Aim: We investigated genetic variation in Bistorta vivipara, a widespread Northern Hemisphere tundra species, to infer patterns of migration and where it may have survived during the Last Glacial Maximum (LGM). Location: Samples came primarily from western North America, with a few from the Arctic and Eurasia. Methods: We sequenced two chloroplast DNA spacer regions, trnH-psbA and trnS-G, in individuals from 199 populations and mapped haplotype distributions and their relationships using a haplotype network. We calculated genetic and molecular diversity statistics for the seven geographical regions from which we obtained samples. Results: Fifteen haplotypes were detected, with very little divergence among them. The haplotypes are separated into two main groups by the presence or absence of a 22 bp tandem duplication. Four haplotypes are common, widespread and with substantial range overlap; 11 are rare and mostly unique to one region. Two rare haplotypes were found only in British Columbia (BC). Western North America and Asia have the highest levels of genetic and molecular diversity. Northern and southern BC have different haplotype complements. Main conclusions: Bistorta vivipara has relatively low genetic diversity, with much less genetic structure than we expected for such a widespread species. We expected significant geographical structure due to the combined effects of genetic drift and geographical isolation. The asexual reproductive mode of B. vivipara may facilitate relatively rapid population establishment and spread compared with sexual reproduction by seed. Bistorta vivipara probably originated in Asia and spread to North America and Europe prior to the LGM. In western North America it spread to its modern distribution from Beringia and the western USA following the LGM. Populations in northern and southern BC may have different histories, possibly related to the timing and extent of glaciation. The occurrence of two unique haplotypes within BC suggests that some individuals may have survived in full glacial refugia within BC. © 2012 Blackwell Publishing Ltd.
Cannings R.A.,Royal British Columbia Museum |
Kahanpaa J.,University of Helsinki
Entomologica Fennica | Year: 2013
Lasiopogon septentrionalis Lehr, 1984 is recorded for the first time from Finland, and Europe as a whole. The species was previously known only from the Russian Far East. A key to the three north European Lasiopogon species is provided. © Entomologica Fennica. 24 June 2013.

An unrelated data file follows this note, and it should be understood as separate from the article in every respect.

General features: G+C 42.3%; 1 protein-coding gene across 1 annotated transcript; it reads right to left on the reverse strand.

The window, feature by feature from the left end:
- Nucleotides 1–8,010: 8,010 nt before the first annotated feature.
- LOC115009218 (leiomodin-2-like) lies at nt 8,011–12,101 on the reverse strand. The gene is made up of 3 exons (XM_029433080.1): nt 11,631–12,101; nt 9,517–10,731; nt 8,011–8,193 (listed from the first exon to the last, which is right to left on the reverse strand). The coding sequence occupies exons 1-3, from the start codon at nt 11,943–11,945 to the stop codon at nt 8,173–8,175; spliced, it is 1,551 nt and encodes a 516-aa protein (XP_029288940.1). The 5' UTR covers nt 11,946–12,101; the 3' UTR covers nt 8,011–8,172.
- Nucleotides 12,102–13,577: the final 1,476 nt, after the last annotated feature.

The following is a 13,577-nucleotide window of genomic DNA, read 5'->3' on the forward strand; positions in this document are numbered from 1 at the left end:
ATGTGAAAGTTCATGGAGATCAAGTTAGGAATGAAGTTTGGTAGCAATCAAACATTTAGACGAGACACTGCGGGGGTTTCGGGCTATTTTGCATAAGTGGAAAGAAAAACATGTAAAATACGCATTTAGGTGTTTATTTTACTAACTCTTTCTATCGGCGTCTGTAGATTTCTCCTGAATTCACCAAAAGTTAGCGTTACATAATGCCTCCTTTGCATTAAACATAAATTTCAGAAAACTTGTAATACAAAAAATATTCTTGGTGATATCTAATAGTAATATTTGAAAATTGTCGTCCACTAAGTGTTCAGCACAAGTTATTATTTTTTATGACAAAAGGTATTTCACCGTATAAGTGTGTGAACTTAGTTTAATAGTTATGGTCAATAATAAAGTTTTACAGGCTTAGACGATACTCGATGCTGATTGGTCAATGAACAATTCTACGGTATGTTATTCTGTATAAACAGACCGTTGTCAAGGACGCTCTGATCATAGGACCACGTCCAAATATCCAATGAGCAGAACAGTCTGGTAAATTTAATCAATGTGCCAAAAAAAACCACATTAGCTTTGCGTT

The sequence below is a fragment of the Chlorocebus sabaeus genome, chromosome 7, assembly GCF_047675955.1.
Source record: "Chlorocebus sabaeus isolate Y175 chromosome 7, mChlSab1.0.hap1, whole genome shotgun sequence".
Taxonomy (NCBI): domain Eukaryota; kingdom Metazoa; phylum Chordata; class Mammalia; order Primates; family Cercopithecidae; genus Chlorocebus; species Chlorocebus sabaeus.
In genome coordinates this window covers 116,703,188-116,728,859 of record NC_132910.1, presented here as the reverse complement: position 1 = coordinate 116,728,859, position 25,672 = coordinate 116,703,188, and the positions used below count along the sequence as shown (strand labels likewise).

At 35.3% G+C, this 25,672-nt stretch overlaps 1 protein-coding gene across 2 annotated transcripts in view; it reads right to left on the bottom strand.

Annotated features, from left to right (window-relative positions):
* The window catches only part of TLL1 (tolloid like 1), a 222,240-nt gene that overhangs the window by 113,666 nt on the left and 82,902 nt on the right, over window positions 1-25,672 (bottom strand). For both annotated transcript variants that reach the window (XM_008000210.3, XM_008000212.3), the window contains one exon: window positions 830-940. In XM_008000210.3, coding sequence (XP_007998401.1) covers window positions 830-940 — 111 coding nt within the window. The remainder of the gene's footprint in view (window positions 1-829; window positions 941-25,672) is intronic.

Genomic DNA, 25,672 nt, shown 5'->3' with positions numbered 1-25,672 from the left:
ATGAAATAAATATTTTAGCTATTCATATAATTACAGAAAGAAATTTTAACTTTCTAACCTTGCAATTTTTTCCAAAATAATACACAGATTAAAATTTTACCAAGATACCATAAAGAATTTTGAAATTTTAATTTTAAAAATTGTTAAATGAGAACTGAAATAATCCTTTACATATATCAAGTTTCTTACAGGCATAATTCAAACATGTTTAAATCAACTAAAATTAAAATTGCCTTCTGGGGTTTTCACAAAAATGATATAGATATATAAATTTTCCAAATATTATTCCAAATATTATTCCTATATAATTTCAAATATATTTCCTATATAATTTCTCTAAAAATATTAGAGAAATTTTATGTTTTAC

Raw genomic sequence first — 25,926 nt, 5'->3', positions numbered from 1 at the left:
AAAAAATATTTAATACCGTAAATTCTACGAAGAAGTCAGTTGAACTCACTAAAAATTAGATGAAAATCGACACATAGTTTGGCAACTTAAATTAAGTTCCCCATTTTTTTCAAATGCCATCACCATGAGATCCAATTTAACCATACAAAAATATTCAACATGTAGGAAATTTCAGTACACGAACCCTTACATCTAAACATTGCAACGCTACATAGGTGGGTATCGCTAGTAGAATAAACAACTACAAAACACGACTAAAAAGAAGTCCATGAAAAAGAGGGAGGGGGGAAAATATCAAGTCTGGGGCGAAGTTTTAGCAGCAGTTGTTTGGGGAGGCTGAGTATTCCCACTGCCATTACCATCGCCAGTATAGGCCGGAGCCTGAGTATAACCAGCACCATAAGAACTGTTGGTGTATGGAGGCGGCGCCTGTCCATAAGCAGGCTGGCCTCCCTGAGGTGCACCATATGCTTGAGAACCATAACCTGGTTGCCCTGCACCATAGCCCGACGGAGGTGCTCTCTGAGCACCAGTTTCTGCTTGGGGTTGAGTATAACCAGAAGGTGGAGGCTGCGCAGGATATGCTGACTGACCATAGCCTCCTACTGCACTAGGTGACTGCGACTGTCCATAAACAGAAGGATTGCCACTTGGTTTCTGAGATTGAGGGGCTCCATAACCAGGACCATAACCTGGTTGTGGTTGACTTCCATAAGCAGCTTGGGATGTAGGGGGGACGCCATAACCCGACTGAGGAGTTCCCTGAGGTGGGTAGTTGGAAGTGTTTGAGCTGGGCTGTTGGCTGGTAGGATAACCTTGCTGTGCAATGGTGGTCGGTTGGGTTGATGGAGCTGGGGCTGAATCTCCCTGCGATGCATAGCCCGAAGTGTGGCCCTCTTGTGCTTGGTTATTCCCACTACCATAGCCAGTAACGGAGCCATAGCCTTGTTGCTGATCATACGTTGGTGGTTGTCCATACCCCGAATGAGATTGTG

Sendall K.,Royal British Columbia Museum |
Salazar-Vallejo S.I.,Colegio de Mexico
ZooKeys | Year: 2013
Sternaspid polychaetes are common and often abundant in soft bottoms in the world oceans. Some authors suggest that only one species should be recognized, whereas others regard a few species as widely distributed in many seas and variable depths from the low intertidal to about 4400 m. There are some problems with species delineation and the distinctive ventro-caudal shield has been disregarded or barely used for identifying species. In order to clarify these issues, the ventral shield is evaluated in specimens from the same locality and its diagnostic potential is confirmed. On this basis, a revision of Sternaspis Otto, 1821 (Polychaeta: Sternaspidae) is presented based upon type materials, or material collected from type localities. The sternaspid body, introvert hooks and shield show three distinct patterns, two genera have seven abdominal segments and tapered introvert hooks, and one genus has eight abdominal segments and spatulate introvert hooks. The ventro-caudal shield has three different patterns: stiff with ribs, and sometimes concentric lines, stiff with feebly-defined ribs but no concentric lines, and soft with firmly adhered sediment particles. Sternaspis is restricted to include species with seven abdominal segments, falcate introvert hooks, and stiff shields, often exhibiting radial ribs, concentric lines or both. Sternaspis includes, besides the type species, S. thalassemoides Otto, 1821 from the Mediterranean Sea, S. affinis Stimpson, 1864 from the Northeastern Pacific, S. africana Augener, 1918, stat. n. from Western Africa, S. andamanensis sp. n. from the Andaman Sea, S. costata von Marenzeller, 1879 from Japan, S. fossor Stimpson, 1853 from the Northwestern Atlantic, S. islandica Malmgren, 1867 from Iceland, S. maior Chamberlin, 1919 from the Gulf of California, S. princeps Selenka, 1885 from New Zealand, S. rietschi Caullery, 1944 from abyssal depths around Indonesia, S. scutata (Ranzani, 1817) from the Mediterranean Sea, S. spinosa Sluiter, 1882 from Indonesia, and S. thorsoni sp. n. from the Iranian Gulf. Two genera are newly proposed to incorporate the remaining species: Caulleryaspis and Petersenaspis. Caulleryaspis gen. n. is defined by the presence of falcate introvert hooks, seven abdominal segments, and soft shields with sediment particles firmly adhered on them; it includes two species: C. gudmundssoni sp. n. from Iceland and C. laevis (Caullery, 1944) comb. n. from Indonesia. Petersenaspis gen. n. is defined by the presence of spatulate introvert hooks, eight abdominal segments, and stiff shields with poorly defined ribs but no concentric line; it includes P. capillata (Nonato, 1966) from Brazil and P. palpallatoci sp. n. from the Philippines. Neotypes are proposed for eight species: S. thalassemoides, S. affinis, S. africana, S. costata, S. fossor, S. maior, S. scutata and S. spinosa, to stabilize these species-group names, and a lectotype is designated for S. laevis which is transferred to Caulleryaspis gen. n. The geographic range of most species appears to be much smaller than previously indicated, and for some species additional material in good condition is needed to clarify their distributions. Keys to genera and to all species are also included. © K. Sendall, S.I. Salazar-Vallejo.